rhe falVestoa Storm of 1900
JOHN EDWARD WEEMS
THE morning of Saturday, September 8, 1900oo, was dark-
perhaps even foreboding-as readers of the Galveston
Daily News scanned their papers. Most attention was
focused on the Boxer Rebellion in China, but on page three of the
News many persons noticed a telegraph story concerning a trop-
ical hurricane in the Gulf of Mexico.
Some Galvestonians had been hearing about this storm for
several days; the United States Weather Bureau office in Galveston
had received its first notification of the hurricane on September 4,1
when it was moving northward over Cuba. Few persons, however,
concerned themselves to any great extent with this latest storm.
They were familiar with tropical hurricanes. The city was built to
withstand them, and it had indeed withstood many Gulf storms in
the past. First floors of residences and business buildings were
elevated several feet above the sandy ground to provide for "over-
flows"-storm-tide inundations of the city. These overflows were
frequently an occasion for a holiday; most businesses closed, and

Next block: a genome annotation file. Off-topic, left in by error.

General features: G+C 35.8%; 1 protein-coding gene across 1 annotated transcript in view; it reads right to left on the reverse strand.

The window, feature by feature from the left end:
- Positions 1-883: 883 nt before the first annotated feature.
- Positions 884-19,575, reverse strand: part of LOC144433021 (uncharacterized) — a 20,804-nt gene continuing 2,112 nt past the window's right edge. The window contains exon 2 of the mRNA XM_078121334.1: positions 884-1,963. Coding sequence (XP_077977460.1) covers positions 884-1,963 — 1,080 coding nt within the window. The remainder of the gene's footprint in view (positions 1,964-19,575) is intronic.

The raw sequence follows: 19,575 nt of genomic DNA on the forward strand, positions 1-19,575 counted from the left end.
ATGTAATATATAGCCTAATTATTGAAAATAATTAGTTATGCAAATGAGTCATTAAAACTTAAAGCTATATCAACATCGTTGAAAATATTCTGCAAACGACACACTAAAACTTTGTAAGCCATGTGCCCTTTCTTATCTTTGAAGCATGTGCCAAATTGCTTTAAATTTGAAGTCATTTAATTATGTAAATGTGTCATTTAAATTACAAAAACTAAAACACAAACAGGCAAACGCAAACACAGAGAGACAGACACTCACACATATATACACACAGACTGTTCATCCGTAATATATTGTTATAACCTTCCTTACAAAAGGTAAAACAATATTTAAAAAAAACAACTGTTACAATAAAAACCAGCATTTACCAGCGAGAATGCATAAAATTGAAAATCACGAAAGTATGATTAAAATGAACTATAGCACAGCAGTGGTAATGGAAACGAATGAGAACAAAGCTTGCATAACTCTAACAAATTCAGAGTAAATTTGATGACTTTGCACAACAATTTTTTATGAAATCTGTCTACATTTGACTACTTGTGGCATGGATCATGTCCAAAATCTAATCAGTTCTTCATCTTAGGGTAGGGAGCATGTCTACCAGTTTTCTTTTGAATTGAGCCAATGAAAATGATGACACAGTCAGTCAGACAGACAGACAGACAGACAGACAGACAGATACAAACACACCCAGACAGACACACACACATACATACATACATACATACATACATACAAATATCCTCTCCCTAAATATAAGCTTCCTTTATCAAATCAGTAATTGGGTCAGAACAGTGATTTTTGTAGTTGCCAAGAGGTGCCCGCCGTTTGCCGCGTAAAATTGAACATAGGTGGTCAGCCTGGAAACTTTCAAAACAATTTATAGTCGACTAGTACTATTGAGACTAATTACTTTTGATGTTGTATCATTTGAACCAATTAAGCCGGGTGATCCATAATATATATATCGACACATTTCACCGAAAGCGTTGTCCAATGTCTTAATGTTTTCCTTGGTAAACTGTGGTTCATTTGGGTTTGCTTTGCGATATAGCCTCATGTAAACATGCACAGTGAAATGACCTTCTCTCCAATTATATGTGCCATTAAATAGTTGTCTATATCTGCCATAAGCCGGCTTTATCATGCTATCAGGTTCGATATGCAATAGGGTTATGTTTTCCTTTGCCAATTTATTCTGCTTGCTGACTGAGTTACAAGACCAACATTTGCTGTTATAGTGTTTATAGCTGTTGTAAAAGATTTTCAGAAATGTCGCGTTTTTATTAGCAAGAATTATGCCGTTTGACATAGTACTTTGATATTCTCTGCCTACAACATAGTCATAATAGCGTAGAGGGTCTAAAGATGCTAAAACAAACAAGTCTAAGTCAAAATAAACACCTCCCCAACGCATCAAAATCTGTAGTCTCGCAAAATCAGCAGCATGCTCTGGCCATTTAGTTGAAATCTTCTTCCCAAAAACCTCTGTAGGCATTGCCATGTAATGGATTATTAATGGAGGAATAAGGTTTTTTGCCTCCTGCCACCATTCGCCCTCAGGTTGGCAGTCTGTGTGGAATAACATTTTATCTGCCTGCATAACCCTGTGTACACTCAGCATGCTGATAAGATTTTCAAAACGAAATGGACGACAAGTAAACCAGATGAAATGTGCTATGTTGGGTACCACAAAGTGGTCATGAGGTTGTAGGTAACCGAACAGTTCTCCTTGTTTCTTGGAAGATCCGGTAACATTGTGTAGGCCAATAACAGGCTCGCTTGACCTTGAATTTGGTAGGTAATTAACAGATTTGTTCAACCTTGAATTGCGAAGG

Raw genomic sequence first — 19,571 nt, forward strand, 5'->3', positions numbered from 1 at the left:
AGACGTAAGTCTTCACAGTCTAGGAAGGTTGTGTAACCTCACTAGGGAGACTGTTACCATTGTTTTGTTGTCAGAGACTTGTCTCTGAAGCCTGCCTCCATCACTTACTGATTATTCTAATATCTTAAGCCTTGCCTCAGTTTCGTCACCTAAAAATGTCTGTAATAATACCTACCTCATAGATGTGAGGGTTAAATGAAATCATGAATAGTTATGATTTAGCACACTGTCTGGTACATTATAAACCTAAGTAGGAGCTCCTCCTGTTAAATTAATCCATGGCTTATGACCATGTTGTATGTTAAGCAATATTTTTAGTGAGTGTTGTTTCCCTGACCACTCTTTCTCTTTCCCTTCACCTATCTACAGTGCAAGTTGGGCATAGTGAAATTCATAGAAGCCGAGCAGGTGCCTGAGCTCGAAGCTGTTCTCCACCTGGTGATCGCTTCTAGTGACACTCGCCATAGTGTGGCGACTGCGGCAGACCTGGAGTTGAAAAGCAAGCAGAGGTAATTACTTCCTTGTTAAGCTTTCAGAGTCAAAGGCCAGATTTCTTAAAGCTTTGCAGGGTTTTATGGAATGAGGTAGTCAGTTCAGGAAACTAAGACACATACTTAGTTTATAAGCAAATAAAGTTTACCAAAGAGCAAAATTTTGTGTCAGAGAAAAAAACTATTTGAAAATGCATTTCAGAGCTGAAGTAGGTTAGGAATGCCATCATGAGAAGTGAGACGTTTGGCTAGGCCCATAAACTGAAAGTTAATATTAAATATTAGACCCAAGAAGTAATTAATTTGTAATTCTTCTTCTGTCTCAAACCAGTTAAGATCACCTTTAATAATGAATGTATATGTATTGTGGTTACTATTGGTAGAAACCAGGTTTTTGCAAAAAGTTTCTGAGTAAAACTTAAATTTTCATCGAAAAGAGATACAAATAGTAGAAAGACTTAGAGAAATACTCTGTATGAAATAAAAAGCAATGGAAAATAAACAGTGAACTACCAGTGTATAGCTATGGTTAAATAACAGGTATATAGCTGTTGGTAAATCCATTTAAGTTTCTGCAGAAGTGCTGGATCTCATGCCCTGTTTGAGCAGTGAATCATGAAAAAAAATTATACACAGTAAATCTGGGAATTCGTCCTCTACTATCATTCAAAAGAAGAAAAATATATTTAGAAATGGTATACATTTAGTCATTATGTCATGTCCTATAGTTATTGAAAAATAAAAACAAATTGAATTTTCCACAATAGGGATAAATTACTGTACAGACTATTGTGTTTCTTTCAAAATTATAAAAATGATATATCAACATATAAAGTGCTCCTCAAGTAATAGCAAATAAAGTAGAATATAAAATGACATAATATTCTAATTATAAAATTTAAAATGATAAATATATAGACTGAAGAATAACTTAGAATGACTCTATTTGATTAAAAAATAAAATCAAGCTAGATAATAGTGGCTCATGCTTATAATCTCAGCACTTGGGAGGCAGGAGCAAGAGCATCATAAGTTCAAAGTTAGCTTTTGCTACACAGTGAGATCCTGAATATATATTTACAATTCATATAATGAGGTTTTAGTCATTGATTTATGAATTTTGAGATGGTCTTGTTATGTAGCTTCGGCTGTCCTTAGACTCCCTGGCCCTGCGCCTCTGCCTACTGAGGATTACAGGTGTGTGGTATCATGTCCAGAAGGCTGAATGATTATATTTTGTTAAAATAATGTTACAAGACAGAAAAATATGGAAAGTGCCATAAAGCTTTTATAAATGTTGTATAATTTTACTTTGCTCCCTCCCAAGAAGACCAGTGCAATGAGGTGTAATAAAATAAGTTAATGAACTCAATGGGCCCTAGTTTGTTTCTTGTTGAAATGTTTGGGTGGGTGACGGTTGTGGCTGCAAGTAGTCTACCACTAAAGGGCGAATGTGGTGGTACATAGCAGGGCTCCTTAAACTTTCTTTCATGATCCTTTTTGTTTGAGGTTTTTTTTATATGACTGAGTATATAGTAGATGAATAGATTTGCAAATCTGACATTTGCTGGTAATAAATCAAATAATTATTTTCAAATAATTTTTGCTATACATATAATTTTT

the clerks went home. Young Galvestonians splashed in the flooded
streets. The festive atmosphere that prevailed in the island city
during these inundations was not unlike that common to a city
farther north during a snowstorm; there were outdoor sports to
suit the occasion.
So it was that Galvestonians who saw the News item about the
storm were generally unconcerned.
"Storm in the Gulf," the one-column headline announced.
Under that, a small subhead proclaimed, "Great Damage Re-
ported on Mississippi and Louisiana Coasts-Wires Down-Details
Then came the story:
1Daily Journal, September 4, 1900 (MS., United States Weather Bureau office,
Texas State Historical Association. The Southwestern Historical Quarterly, Volume 61, July 1957 - April, 1958. Austin, Texas. The Portal to Texas History. http://texashistory.unt.edu/ark:/67531/metapth101164/. Accessed July 3, 2015.